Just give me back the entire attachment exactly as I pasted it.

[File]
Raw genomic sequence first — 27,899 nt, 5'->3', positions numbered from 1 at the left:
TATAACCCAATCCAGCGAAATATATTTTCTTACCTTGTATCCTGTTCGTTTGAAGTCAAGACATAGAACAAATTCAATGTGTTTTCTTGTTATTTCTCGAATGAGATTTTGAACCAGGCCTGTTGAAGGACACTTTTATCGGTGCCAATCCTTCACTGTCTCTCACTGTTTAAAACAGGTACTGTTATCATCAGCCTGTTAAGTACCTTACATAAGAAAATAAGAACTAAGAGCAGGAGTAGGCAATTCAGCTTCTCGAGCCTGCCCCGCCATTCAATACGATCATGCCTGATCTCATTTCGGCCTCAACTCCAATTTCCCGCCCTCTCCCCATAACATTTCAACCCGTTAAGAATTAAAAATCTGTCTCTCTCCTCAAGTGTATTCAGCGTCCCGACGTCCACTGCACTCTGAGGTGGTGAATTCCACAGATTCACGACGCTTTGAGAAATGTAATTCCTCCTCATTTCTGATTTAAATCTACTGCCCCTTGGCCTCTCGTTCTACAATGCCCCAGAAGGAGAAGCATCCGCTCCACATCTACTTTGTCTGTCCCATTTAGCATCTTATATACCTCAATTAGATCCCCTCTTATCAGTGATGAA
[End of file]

Raw genomic sequence first — 27,899 nt, 5'->3', positions numbered from 1 at the left:
TATAACCCAATCCAGCGAAATATATTTTCTTACCTTGTATCCTGTTCGTTTGAAGTCAAGACATAGAACAAATTCAATGTGTTTTCTTGTTATTTCTCGAATGAGATTTTGAACCAGGCCTGTTGAAGGACACTTTTATCGGTGCCAATCCTTCACTGTCTCTCACTGTTTAAAACAGGTACTGTTATCATCAGCCTGTTAAGTACCTTACATAAGAAAATAAGAACTAAGAGCAGGAGTAGGCAATTCAGCTTCTCGAGCCTGCCCCGCCATTCAATACGATCATGCCTGATCTCATTTCGGCCTCAACTCCAATTTCCCGCCCTCTCCCCATAACATTTCAACCCGTTAAGAATTAAAAATCTGTCTCTCTCCTCAAGTGTATTCAGCGTCCCGACGTCCACTGCACTCTGAGGTGGTGAATTCCACAGATTCACGACGCTTTGAGAAATGTAATTCCTCCTCATTTCTGATTTAAATCTACTGCCCCTTGGCCTCTCGTTCTACAATGCCCCAGAAGGAGAAGCATCCGCTCCACATCTACTTTGTCTGTCCCATTTAGCATCTTATATACCTCAATTAGATCCCCTCTTATCAGTGATGAA